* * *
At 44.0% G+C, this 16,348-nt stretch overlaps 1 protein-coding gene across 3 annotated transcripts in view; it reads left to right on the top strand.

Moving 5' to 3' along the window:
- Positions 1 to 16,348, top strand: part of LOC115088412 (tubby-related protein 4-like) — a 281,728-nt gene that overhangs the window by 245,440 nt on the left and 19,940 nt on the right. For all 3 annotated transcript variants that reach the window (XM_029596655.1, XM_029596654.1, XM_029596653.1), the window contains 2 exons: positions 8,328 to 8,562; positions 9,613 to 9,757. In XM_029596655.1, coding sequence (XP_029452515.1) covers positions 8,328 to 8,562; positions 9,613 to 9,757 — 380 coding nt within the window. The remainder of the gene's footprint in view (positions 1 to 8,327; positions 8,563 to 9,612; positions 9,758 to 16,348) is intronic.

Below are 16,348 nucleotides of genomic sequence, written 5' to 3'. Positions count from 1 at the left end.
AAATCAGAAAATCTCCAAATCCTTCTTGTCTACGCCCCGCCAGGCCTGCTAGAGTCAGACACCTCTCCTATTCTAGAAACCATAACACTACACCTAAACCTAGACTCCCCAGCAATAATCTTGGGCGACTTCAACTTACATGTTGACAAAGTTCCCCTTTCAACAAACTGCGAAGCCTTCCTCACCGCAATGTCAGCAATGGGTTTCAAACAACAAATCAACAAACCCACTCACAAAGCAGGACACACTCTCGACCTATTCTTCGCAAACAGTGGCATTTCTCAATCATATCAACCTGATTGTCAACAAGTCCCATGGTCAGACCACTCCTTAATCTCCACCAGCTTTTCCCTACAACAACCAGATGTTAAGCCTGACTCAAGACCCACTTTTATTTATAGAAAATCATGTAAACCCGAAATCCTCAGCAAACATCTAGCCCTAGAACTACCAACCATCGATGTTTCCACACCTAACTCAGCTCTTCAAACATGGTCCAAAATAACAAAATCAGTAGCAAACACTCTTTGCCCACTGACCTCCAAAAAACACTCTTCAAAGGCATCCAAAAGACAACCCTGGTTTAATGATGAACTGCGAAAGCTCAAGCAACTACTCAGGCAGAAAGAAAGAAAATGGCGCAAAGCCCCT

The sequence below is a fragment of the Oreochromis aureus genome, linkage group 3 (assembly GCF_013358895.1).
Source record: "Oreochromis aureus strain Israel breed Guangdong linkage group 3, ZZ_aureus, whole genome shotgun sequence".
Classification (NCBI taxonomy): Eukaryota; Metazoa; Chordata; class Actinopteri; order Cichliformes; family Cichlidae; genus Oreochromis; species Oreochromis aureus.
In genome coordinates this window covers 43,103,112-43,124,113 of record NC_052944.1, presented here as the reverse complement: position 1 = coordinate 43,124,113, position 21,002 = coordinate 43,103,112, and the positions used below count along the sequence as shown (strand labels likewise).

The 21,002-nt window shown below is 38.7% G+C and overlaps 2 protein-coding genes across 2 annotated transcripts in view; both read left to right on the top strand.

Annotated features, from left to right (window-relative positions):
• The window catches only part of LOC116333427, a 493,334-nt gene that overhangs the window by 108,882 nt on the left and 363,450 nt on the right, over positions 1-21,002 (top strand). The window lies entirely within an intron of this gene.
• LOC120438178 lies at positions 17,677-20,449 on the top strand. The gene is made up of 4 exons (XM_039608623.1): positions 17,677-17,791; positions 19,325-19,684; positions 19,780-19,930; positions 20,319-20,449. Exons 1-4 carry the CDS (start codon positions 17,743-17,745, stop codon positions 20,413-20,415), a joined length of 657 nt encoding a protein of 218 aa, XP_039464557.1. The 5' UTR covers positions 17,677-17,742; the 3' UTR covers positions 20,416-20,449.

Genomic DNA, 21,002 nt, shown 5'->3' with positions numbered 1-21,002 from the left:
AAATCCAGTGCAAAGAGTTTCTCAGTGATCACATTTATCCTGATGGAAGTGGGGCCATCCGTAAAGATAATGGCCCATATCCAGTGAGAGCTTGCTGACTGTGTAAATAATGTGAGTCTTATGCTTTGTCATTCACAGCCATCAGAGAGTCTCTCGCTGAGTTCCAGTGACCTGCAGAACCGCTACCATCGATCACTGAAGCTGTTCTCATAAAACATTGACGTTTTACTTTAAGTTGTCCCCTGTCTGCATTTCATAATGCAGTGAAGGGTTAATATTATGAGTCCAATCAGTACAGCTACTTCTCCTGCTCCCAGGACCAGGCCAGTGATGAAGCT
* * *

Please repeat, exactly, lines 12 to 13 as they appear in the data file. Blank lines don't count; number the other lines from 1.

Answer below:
• The window catches only part of LOC116333427, a 493,334-nt gene that overhangs the window by 108,882 nt on the left and 363,450 nt on the right, over positions 1-21,002 (top strand). The window lies entirely within an intron of this gene.
• LOC120438178 lies at positions 17,677-20,449 on the top strand. The gene is made up of 4 exons (XM_039608623.1): positions 17,677-17,791; positions 19,325-19,684; positions 19,780-19,930; positions 20,319-20,449. Exons 1-4 carry the CDS (start codon positions 17,743-17,745, stop codon positions 20,413-20,415), a joined length of 657 nt encoding a protein of 218 aa, XP_039464557.1. The 5' UTR covers positions 17,677-17,742; the 3' UTR covers positions 20,416-20,449.